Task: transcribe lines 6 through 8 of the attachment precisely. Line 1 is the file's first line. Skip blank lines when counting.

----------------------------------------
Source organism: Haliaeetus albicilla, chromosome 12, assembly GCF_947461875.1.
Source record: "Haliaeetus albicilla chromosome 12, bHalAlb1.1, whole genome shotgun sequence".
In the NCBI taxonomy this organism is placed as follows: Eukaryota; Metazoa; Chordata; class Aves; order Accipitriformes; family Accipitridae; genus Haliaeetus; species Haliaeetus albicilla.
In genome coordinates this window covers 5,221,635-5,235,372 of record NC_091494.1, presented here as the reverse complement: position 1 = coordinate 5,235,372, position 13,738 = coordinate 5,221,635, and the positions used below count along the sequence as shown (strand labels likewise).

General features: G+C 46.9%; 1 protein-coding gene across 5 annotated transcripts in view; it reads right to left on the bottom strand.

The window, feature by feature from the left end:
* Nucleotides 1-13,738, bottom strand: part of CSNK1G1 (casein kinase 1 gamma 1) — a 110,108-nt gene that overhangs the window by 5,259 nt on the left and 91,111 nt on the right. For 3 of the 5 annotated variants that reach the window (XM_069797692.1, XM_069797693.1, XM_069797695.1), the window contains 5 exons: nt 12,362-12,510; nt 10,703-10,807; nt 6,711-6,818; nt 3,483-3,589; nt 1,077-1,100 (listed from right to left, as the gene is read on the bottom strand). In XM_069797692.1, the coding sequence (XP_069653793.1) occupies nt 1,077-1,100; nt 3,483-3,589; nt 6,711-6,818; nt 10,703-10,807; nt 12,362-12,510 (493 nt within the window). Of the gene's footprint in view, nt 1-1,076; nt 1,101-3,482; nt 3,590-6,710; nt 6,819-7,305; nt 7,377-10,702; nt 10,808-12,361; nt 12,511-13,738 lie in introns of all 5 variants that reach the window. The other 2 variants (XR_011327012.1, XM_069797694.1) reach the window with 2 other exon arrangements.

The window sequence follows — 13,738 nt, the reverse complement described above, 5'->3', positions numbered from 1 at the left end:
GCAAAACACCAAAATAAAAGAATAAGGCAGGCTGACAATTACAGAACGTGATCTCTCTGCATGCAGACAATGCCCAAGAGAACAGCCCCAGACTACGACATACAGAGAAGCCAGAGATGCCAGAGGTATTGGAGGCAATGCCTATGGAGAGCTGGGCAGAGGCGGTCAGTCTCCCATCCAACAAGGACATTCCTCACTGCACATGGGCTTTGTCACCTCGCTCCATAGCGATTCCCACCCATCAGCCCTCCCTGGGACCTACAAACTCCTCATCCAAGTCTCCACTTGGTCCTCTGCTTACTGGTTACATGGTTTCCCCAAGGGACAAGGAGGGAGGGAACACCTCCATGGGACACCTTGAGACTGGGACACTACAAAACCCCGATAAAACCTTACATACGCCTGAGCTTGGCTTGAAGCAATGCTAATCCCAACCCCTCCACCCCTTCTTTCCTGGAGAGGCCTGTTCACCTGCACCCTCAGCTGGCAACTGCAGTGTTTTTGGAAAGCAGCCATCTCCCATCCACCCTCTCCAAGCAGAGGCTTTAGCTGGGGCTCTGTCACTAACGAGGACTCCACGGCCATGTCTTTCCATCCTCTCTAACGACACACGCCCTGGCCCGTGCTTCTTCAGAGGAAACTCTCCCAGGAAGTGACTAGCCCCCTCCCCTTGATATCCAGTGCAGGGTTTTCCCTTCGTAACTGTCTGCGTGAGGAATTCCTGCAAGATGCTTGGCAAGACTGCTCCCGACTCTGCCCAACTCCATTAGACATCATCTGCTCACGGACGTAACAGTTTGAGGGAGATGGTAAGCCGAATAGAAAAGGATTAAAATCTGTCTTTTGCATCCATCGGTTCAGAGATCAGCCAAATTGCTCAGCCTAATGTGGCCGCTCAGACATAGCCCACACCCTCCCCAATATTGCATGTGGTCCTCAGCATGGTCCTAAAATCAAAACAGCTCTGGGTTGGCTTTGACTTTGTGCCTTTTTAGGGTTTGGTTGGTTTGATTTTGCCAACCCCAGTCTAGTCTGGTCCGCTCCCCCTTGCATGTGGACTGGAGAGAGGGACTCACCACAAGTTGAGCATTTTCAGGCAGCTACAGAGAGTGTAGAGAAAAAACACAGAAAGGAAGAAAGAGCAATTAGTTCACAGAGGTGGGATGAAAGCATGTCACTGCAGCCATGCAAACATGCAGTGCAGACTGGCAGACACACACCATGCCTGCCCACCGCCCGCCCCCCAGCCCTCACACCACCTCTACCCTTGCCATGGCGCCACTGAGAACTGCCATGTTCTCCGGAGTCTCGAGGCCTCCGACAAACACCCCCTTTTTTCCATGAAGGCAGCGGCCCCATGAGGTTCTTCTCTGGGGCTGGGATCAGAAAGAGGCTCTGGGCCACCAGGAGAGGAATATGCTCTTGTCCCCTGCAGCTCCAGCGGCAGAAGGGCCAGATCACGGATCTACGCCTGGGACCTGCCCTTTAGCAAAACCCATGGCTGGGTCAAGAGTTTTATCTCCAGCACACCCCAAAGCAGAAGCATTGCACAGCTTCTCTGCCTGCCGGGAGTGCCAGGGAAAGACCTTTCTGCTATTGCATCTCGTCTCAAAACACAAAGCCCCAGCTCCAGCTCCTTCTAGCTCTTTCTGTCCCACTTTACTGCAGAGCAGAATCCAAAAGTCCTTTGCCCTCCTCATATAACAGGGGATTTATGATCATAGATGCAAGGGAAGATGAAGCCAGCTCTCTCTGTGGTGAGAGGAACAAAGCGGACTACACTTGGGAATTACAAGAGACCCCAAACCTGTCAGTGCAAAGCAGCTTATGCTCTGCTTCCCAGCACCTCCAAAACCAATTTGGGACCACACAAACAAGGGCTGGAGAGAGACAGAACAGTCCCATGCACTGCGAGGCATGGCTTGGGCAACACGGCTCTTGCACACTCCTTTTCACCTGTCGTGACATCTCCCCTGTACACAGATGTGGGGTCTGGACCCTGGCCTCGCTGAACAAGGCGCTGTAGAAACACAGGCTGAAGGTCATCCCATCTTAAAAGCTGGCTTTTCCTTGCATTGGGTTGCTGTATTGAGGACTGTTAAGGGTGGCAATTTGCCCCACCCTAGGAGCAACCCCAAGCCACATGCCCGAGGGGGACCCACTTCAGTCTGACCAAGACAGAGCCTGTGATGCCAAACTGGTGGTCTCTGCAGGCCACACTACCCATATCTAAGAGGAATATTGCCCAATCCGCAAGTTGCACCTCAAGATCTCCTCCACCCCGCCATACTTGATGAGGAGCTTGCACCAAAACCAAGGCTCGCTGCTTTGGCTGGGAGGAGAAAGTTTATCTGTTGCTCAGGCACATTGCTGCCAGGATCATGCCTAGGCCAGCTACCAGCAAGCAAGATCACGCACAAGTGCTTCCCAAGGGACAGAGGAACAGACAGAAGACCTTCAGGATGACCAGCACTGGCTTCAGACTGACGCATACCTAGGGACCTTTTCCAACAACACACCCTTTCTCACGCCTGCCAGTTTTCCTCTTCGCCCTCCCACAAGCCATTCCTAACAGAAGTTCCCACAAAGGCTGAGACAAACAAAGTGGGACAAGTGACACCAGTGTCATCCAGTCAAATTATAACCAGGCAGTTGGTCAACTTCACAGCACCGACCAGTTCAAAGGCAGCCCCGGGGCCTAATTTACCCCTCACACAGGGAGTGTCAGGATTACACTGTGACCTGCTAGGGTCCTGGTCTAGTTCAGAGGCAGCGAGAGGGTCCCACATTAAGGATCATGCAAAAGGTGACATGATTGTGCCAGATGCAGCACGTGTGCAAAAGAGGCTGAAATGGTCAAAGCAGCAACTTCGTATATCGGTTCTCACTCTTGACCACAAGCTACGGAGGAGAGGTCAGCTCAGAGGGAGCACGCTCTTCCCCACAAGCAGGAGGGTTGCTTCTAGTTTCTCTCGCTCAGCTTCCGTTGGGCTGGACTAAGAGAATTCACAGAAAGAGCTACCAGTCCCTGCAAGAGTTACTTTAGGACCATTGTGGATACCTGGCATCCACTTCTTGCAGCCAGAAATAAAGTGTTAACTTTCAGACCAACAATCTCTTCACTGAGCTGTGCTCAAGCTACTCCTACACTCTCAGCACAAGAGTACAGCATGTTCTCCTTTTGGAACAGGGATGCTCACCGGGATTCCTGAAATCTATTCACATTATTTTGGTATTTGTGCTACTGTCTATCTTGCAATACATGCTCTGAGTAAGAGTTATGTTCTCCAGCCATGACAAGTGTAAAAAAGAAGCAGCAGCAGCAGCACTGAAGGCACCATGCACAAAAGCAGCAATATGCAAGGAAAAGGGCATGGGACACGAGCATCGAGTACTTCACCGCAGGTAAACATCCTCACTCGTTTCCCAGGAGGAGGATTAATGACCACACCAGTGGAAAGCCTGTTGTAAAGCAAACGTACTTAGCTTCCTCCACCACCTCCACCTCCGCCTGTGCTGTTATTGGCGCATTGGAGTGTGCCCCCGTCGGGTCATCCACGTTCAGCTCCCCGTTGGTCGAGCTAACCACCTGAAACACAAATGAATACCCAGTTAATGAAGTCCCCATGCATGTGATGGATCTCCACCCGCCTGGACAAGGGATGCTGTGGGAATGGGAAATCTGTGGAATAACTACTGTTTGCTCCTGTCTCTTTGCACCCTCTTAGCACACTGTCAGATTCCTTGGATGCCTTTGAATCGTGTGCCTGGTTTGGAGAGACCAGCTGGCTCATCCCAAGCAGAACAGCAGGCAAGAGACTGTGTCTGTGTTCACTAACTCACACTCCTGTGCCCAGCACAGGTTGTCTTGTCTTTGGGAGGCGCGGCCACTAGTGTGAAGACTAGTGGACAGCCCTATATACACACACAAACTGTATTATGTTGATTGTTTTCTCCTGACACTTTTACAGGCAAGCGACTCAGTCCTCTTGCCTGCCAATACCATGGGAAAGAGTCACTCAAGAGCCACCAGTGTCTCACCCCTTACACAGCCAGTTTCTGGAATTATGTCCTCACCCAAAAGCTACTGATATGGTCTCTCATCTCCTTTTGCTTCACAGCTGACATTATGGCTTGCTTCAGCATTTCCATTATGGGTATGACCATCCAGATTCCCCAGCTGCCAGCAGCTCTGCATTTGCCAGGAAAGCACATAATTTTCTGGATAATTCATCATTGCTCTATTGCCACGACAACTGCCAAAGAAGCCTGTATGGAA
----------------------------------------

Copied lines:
The window, feature by feature from the left end:
* Nucleotides 1-13,738, bottom strand: part of CSNK1G1 (casein kinase 1 gamma 1) — a 110,108-nt gene that overhangs the window by 5,259 nt on the left and 91,111 nt on the right. For 3 of the 5 annotated variants that reach the window (XM_069797692.1, XM_069797693.1, XM_069797695.1), the window contains 5 exons: nt 12,362-12,510; nt 10,703-10,807; nt 6,711-6,818; nt 3,483-3,589; nt 1,077-1,100 (listed from right to left, as the gene is read on the bottom strand). In XM_069797692.1, the coding sequence (XP_069653793.1) occupies nt 1,077-1,100; nt 3,483-3,589; nt 6,711-6,818; nt 10,703-10,807; nt 12,362-12,510 (493 nt within the window). Of the gene's footprint in view, nt 1-1,076; nt 1,101-3,482; nt 3,590-6,710; nt 6,819-7,305; nt 7,377-10,702; nt 10,808-12,361; nt 12,511-13,738 lie in introns of all 5 variants that reach the window. The other 2 variants (XR_011327012.1, XM_069797694.1) reach the window with 2 other exon arrangements.

The window sequence follows — 13,738 nt, the reverse complement described above, 5'->3', positions numbered from 1 at the left end: